"So you can't even give me a guess?"
> Machine/Human interface aborted.
"Sorry, sir. We're working on some of her glitches. P.A.M... well, she gets real stubborn when she's doing too much guesswork."
"Stubborn? She's a machine."
"Sir. With each new version, well, she's getting quirky."
"There's no way I'm taking this stealth sub nonsense to the Joint Chiefs unless I have proof. It's goddamned ludicrous to think the Chinese have been working on something this big and we've heard nothing."
> Virtually no actionable intelligence has come out of the Shaanxi Province for 3.1 years. However, the province reports a spike in the imports of complex polymers and other key synthetic compounds. The quantity in question is consistent with stealth technology research on the macro scale.
"Until you can give me something concrete, I don't want to hear another goddamned word about this."


The involvement of Chinese stealth subs will come into play later. When I read it the first time I immediately thought of The Hunt For Red October, another classic film released in 1990 whose plot also centers around stealth subs and involves a close encounter with nuclear holocaust due to misunderstanding. Sensing a pattern here? The log also reveals that P.A.M. seems to experience periodic glitches, which cause her to be "stubborn". Keep in mind, this transcript is dated 2075. Imagine how much more quirky the latest and greatest version of P.A.M. must have been when fully upgraded and plugged into the network just before the bombs fell. Although it may just be a coincidence, one of the glitches in Fallout 4 is that P.A.M. will refuse to talk to you and go into "security mode" if you are too far into the B.O.S. storyline or respond to her first questline with "maybe later". If this is a deliberate nod to the story of the terminal, I tip my hat to Bethesda.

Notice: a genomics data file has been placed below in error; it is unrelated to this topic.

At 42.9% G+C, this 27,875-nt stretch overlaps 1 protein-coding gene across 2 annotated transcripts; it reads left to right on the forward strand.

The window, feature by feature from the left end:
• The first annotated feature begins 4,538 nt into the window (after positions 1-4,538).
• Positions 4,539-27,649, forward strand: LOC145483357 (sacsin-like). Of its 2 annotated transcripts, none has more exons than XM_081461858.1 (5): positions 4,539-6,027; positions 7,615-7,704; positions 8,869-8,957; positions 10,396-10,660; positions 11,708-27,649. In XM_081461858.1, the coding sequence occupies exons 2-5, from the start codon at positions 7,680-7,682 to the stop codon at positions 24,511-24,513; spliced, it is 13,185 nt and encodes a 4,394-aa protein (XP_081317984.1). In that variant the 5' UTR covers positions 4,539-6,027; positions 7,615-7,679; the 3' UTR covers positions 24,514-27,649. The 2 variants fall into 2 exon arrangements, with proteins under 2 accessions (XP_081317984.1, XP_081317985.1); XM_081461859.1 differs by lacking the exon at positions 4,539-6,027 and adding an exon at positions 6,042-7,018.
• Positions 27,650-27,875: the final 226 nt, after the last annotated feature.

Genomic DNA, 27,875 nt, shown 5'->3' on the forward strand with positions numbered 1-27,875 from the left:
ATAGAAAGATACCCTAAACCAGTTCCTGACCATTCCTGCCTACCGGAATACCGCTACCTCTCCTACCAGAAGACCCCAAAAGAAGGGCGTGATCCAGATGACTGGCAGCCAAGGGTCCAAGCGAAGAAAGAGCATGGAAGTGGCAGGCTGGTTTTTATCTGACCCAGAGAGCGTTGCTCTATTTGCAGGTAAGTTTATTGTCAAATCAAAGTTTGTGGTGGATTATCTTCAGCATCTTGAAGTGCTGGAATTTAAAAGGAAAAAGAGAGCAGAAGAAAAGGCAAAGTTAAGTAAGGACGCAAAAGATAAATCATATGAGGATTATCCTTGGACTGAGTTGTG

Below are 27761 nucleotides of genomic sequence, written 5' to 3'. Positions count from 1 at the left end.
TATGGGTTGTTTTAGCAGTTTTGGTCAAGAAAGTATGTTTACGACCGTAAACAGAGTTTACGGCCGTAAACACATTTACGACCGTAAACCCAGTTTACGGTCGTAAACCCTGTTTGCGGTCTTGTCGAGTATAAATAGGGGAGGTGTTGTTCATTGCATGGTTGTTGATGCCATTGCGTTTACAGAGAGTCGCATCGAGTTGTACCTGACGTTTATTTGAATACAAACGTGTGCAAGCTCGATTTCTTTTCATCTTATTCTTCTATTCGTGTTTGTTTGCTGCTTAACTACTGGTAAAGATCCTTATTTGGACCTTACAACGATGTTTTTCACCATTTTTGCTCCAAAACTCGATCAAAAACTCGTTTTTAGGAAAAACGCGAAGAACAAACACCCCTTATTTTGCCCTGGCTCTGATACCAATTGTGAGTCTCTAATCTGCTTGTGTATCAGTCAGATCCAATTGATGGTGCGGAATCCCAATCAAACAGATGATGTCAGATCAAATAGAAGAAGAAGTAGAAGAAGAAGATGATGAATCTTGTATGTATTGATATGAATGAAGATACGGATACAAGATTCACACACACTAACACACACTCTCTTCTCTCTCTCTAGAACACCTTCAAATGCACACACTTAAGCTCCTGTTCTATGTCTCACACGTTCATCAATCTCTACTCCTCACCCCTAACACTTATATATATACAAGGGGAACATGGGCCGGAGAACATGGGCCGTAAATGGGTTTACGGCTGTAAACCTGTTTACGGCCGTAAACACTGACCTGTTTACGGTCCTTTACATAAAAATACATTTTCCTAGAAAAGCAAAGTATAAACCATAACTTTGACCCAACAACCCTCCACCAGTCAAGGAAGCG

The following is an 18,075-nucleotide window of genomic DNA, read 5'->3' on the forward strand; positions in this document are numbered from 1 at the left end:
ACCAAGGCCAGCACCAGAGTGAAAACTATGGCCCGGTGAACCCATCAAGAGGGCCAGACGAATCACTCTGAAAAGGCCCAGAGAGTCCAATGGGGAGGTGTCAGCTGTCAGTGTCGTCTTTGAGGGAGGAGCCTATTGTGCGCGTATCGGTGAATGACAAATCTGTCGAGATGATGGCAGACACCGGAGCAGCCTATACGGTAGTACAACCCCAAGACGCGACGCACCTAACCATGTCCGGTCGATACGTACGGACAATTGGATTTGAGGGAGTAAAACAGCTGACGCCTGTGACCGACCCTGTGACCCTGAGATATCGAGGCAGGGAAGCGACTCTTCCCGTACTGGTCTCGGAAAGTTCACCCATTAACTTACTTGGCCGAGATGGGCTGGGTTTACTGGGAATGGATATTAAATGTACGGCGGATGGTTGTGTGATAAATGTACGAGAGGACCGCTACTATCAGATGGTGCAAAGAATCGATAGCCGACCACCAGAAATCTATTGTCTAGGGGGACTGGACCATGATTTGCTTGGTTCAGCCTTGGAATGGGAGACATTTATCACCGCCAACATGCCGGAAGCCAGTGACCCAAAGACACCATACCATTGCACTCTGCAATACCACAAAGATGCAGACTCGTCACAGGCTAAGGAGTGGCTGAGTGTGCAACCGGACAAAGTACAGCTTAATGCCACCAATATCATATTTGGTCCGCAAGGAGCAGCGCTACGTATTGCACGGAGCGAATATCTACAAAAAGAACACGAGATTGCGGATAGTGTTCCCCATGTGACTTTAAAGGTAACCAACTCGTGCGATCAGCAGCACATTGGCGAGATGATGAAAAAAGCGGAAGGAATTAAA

P.A.M., more than power armor and mini-nukes, represented America's best response to the Chinese technological advancements in stealth and gauss weapons. Even though it had glitches and a few loose screws, it was a crowning achievement of American engineering. It was also a project classified at the highest level, which is why no mention has been made of it in previous games. At least not by that name.

The final transcript records the transfer of the P.A.M. AI into a robotic body, which happened January 28th, 2077, less than a year before the war.

"There it is... Go ahead, unplug the cables."
"She's clear."
"What's the data integrity at?"
"We can't tell until we boot her up."
"Initiating machine/human interface."
"Jesus. She's working. The numbers are looking good."
"Commencing analysis of this geographical point in space."
" She's actually in there, I can't believe we're doing this."
"After what she pulled off in July... I hear she may be sent over to the White House."
"Assessment complete. Greetings, Doctor Mae and Doctor Ramarijan."
"The interface is really coming along."
"When she runs it. Have you seen how many cycles Malcolm is using for it?"
"P.A.M., perform primary function."
"DEFCON is currently at 3. Odds of the alert state increasing this month are 12%. In order to increase global stability a diverse set of detailed strategies must be adopted."
"I'll let the general know that P.A.M.'s mobile."

I spent quite a bit of time trying to figure out if this was based on another near-nuclear 80s movie, and drew a blank. I concluded that it works wonders in regards to Fallout storytelling anyway, because that process allows P.A.M. to survive the holocaust, and interact with the player character 210 years later.